Training for Public Historians

We provide a broad training in the field. Students learn the skills of historical research, writing, and interpretation aimed at public audiences. Students take courses that investigate the intellectual origins of public history, its relationship to traditional historical scholarship, and the challenges facing public historians today. Focusing on these topics establishes the boundaries of the field and helps students begin building professional identities. They study historiography and apply scholarly arguments to their work as public historians. Like all historians, they need to be able to find information, think historically, and communicate clearly and effectively.

Public history students Jacob Burress and Katy Morrison present their research at the poster session of the annual meeting of the National Council on Public History.
Public history students Jacob Burress and Katy Morrison present their research at the poster session of the annual meeting of the National Council on Public History.

Louisville and Kentucky provide fertile labs for public history work. Louisville is a mid-sized city with a robust tourist economy and vibrant cultural institutions for partnerships and internship/postgraduate placement. A strong network of museums, archives, and historic sites provides opportunities for internships, instruction, and part-time employment. Nationally recognized institutions such as the Filson Historical Society, the Frazier History Museum, Historic Locust Grove, The Farnsley Moreman House, allow students to learn from experienced professionals and observe high-quality programing. Strong relationships with institutions throughout Kentucky and southern Indiana offer additional opportunities.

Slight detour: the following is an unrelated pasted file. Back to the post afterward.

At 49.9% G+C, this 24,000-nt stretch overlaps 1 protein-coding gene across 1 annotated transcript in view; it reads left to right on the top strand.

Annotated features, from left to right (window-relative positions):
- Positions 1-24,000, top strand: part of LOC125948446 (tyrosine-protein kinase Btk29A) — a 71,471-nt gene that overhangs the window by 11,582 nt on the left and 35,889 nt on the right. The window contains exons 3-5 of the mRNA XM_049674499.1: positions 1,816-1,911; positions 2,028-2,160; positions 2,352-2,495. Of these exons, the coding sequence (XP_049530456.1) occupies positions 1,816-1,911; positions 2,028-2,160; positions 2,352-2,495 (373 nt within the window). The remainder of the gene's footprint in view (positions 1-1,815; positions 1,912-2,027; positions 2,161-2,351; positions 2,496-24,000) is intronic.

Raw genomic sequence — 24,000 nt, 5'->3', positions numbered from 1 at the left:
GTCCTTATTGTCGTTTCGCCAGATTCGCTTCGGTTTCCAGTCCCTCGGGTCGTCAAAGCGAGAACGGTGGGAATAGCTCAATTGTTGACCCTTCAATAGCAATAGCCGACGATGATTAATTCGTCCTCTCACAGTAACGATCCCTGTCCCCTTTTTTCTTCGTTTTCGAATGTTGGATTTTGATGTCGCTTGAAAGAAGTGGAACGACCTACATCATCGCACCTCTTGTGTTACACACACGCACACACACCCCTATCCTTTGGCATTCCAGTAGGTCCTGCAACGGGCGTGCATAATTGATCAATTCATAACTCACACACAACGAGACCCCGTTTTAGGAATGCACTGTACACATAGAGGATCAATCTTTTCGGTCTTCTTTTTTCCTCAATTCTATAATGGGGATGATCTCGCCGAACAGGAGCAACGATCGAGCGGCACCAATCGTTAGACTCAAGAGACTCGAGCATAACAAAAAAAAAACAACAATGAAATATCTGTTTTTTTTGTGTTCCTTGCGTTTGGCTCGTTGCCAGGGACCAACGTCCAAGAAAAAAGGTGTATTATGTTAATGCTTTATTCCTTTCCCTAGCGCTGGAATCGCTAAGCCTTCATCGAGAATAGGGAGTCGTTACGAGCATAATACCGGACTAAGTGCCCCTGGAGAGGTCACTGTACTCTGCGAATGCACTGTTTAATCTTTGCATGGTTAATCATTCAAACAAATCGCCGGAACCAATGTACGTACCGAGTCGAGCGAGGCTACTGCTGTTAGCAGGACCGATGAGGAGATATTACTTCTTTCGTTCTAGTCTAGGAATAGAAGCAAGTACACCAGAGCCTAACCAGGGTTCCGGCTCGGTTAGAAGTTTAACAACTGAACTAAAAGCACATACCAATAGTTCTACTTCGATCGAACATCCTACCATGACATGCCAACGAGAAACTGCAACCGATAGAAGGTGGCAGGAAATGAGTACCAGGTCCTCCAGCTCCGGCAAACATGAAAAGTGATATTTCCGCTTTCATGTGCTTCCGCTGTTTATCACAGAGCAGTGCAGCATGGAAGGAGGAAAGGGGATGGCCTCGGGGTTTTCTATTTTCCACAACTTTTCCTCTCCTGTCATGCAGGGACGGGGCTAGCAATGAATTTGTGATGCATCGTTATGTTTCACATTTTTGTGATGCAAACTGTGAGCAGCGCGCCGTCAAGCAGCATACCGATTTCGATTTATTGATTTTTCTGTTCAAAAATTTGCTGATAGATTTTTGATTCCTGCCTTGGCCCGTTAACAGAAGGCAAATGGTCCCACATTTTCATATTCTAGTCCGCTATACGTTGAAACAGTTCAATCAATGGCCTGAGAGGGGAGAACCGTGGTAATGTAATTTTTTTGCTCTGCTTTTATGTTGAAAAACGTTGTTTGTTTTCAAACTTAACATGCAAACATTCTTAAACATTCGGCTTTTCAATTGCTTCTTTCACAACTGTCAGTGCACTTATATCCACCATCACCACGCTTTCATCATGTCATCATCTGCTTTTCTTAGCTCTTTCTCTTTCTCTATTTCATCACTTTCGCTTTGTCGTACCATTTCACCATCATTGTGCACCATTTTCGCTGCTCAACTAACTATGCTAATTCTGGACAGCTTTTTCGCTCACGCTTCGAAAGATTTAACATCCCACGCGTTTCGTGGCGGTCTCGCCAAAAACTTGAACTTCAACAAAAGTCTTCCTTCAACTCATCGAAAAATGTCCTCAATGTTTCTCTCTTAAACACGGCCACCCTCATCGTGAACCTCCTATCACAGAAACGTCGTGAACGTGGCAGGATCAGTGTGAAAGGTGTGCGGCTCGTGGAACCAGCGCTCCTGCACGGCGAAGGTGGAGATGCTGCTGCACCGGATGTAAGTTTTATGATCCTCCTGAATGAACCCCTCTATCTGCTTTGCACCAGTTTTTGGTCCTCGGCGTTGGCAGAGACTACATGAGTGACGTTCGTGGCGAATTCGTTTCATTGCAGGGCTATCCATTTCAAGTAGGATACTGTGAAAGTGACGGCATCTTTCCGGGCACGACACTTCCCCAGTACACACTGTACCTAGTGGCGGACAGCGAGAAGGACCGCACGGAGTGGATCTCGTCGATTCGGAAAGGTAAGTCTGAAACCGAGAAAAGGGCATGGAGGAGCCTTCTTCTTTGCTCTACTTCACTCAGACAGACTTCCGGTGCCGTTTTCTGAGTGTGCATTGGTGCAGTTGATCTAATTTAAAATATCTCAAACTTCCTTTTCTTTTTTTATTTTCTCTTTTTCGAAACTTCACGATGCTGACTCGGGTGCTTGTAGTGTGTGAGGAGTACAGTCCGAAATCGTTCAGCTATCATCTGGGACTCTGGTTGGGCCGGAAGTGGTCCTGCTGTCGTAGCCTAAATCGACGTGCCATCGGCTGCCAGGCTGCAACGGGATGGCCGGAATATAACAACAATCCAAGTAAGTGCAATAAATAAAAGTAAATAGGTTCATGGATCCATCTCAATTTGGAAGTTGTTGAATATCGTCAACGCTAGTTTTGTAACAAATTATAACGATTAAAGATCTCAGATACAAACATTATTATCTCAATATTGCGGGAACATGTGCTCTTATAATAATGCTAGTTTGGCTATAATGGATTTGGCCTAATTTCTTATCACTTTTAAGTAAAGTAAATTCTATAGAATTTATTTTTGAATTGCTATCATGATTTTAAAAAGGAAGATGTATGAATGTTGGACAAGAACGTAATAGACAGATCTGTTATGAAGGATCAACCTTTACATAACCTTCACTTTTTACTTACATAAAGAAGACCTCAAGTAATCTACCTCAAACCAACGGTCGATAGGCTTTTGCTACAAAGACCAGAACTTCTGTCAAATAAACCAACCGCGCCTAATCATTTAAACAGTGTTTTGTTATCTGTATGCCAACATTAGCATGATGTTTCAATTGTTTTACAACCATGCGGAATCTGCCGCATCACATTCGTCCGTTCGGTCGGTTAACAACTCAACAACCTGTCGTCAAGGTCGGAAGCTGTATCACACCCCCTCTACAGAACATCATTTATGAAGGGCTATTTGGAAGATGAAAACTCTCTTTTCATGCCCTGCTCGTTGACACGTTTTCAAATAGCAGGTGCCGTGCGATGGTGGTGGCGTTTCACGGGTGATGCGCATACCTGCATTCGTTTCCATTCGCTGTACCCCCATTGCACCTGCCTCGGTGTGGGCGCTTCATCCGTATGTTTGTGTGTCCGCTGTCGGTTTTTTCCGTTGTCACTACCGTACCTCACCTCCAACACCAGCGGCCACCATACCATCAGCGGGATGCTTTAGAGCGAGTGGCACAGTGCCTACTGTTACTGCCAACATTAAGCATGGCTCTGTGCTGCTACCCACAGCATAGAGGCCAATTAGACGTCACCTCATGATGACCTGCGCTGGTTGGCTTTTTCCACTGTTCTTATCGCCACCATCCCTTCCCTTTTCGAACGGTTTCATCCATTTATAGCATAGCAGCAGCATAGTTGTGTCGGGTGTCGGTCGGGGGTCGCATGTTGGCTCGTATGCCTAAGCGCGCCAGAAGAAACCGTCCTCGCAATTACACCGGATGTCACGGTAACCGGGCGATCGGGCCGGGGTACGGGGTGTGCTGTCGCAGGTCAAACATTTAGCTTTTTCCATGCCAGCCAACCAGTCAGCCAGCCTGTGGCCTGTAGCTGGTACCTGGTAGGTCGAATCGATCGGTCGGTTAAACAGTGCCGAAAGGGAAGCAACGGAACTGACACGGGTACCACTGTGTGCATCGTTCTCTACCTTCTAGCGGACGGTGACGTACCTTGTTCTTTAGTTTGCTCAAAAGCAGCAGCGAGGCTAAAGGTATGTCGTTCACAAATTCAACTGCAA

Encompassing southern and midwestern elements, Louisville is a fascinating place for public history work, offering up an urban setting for the study of race, class, gender, and sexuality. Graduates have obtained employment with leading historical organizations, including the Kentucky Historical Society, the White House Historical Association, the Filson Historical Society, and the Frazier History Museum. Others work for private sector consulting firms specializing in exhibit design and environmental review services. Continuing professionalization and the rapid growth of public history as a segment of the historical profession provide strong indications of future growth. If you are passionate about history and eager to learn how to apply historical skills and knowledge in unconventional ways, we urge you to consider our program.

Faculty

Panel on the state of public history including professors Daniel Vivian, Lara Kelland, Craig Friend, and John Dichtl.
Panel on the state of public history including professors Daniel Vivian, Lara Kelland, Craig Friend, and John Dichtl.

With sixteen full-time faculty members in the department, students have the opportunity to take a variety of courses that cover the histories of the United States, Europe, Asia, South America, the Middle East, and Africa, and that span time periods from the ancient world to the present. Our department also possesses particular strengths in the thematic concentrations of:

  • Culture & Religion
  • Politics & Power
  • Race & Social Movements
  • Women’s, Gender, and History of Sexuality